Tabcorp takes umbrage at offshore operators

Tabcorp wants the government to impose restrictions on offshore operators marketing online gaming to Australians.

Tabcorp wants the government to impose restrictions on offshore operators marketing online gaming to Australians.

Speaking after Tabcorp posted a 63 per cent fall in its annual profit on Friday, chief executive David Attenborough said he would like to see the government ban offshore betting firms from taking bets in Australia.

"An offshore operator should not be allowed to take an Australian resident bet," he told BusinessDay.

"Some countries around the world have dealt with this by just making it illegal for an [offshore] gambling company or operator to take bets from their citizens.

"France has instituted that, so now we don't take any French bets."

Tabcorp's annual profits have slumped on the back of changes to Victoria's poker machine licensing. The changes, which came into effect last August, mean the $2.6 billion spent annually on pokies in Victorian clubs is now split between the state government and the venues.

"The 2013 financial year was the first year of the new wagering and gaming licence structure in Victoria, which we knew would have an impact on Tabcorp's earnings and operations," Mr Attenborough said. "Tabcorp has had a successful year, while managing significant change."

Tabcorp competes with several big international betting players in Australia, such as Bet365, Paddy Power and William Hill. Most of the bigger firms have registered gaming sites in Australia, but others are registered overseas or have both local and offshore accounts.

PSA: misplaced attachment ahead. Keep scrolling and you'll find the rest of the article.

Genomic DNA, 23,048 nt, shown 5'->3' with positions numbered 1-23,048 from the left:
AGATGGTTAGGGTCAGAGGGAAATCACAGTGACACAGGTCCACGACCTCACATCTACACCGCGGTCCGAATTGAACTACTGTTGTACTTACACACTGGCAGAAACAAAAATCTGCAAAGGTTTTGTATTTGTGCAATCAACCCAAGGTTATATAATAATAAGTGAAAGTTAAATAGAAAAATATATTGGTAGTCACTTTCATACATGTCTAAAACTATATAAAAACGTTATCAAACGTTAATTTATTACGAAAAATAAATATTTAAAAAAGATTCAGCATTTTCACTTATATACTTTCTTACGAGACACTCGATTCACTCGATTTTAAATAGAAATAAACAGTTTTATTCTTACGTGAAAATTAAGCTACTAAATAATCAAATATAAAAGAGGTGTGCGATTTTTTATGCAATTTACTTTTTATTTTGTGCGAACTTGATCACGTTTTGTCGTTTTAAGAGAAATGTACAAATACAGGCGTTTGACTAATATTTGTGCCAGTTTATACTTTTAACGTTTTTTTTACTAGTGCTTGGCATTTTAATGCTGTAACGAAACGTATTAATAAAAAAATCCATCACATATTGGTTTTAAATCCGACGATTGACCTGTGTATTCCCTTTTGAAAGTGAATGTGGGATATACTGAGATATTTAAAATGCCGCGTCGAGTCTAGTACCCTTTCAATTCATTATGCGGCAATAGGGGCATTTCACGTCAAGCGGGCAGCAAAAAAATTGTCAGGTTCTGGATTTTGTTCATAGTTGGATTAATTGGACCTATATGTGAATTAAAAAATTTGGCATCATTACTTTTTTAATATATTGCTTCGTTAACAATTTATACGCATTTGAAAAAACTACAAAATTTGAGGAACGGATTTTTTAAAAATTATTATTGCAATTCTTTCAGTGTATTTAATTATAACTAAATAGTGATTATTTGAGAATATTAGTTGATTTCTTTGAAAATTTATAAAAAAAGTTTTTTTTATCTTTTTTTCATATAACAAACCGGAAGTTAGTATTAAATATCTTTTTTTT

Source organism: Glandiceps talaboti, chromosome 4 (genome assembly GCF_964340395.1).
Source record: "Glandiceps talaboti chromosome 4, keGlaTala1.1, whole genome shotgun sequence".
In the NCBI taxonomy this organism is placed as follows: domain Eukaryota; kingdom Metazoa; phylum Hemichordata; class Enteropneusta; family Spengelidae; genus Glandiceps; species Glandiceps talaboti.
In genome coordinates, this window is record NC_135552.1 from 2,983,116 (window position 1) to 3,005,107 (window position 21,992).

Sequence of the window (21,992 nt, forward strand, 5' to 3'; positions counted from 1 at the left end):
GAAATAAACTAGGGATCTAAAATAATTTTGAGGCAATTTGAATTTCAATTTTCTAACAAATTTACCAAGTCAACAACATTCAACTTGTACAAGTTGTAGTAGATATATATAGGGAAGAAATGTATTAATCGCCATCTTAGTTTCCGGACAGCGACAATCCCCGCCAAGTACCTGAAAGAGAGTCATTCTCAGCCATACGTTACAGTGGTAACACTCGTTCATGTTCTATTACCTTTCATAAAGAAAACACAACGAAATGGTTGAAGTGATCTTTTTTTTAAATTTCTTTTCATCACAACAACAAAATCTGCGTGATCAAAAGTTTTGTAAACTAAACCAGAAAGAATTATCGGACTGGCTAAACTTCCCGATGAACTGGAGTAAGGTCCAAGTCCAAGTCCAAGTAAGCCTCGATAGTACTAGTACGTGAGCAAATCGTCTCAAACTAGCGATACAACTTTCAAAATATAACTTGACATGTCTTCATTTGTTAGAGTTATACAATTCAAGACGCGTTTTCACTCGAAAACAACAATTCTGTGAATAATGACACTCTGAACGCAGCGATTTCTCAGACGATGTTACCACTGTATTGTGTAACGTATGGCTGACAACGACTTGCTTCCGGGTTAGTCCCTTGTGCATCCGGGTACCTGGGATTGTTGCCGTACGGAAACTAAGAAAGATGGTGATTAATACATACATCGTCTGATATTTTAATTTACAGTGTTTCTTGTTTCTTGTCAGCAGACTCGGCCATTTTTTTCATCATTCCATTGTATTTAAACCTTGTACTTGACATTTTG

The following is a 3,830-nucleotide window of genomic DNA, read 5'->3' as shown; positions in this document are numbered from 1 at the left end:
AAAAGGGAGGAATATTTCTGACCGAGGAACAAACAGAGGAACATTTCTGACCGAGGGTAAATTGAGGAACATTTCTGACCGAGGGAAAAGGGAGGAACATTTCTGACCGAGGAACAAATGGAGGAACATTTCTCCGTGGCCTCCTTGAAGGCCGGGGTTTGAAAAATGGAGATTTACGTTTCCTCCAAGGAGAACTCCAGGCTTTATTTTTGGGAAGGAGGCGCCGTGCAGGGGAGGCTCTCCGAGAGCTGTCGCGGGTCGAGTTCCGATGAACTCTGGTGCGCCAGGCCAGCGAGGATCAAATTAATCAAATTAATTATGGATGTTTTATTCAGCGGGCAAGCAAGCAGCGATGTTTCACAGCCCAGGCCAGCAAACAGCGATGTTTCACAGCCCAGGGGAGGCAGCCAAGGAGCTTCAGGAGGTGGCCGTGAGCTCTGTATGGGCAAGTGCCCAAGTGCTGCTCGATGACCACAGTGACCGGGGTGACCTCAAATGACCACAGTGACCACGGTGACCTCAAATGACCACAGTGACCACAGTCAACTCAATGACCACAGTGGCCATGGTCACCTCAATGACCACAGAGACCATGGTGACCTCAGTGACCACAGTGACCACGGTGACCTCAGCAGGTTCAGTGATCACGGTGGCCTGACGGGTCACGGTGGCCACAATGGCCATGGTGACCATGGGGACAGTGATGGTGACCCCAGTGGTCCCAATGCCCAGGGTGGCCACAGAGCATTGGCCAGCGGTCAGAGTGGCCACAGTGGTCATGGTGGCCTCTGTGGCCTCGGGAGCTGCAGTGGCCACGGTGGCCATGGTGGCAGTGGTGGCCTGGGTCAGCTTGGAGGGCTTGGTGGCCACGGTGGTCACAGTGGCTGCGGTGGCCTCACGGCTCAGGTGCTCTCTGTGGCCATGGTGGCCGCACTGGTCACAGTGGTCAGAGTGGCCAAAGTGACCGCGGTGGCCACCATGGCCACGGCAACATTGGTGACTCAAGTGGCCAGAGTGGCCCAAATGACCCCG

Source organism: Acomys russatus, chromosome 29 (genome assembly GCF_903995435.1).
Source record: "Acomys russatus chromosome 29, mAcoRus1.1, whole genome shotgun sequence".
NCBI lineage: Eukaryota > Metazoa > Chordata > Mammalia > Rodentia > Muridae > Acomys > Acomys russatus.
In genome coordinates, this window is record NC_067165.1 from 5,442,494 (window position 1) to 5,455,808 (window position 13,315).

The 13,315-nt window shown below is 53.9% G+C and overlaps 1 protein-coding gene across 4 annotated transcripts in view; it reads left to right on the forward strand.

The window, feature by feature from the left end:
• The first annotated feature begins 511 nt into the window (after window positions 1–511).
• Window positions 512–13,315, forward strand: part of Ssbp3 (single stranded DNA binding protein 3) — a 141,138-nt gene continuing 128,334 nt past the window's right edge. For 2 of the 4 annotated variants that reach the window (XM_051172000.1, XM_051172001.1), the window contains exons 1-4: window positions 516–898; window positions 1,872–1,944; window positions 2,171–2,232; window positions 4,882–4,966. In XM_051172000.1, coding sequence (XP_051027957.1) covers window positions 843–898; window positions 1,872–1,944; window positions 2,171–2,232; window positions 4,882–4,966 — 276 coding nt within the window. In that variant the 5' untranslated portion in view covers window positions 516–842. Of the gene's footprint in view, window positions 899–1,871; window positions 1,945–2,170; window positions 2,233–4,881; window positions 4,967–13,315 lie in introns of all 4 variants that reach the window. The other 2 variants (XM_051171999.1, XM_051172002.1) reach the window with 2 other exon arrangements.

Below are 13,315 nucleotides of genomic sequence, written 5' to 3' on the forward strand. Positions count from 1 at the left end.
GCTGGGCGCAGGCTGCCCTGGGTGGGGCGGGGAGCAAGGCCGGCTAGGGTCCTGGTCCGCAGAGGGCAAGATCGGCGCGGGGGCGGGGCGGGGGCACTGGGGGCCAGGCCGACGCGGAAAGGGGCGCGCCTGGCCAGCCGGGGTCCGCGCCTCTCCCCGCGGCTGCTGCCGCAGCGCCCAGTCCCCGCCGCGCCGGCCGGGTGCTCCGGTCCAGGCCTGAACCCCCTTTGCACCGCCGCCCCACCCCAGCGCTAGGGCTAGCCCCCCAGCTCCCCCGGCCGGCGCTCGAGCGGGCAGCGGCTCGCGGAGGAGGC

William Hill, for example, is registered in Australia through Sportingbet and now Tom Waterhouse, but its Gibralta-registered websites are still accessible to Australians.

William Hill chief executive Ralph Topping hit out at Tabcorp on Friday, calling it a "comfortable monopoly". "We are keen to take on comfortable monopolies," he said. "I don't think they have a place in the modern world. Monopolies often mean weak management, weak performance."

However, Mr Topping also backed calls for tighter regulation of offshore gambling. "You have a situation where Australians are betting overseas with underground operations on the internet. That is not good for the consumer."

Tabcorp reported a net profit of $126.6 million for the year to June 30. Its revenue was also down 30 per cent for the period, to $2.1 billion.

While it would not give a guidance for the current financial year, it said poor consumer confidence and weak trading conditions had affected its fourth quarter.

The company also revealed it was making a $18.6 million write-down against the carrying value of its Victorian Keno licence, due to softer trading conditions. Tabcorp shares fell 3 per cent on the results to end the week at $3.27.

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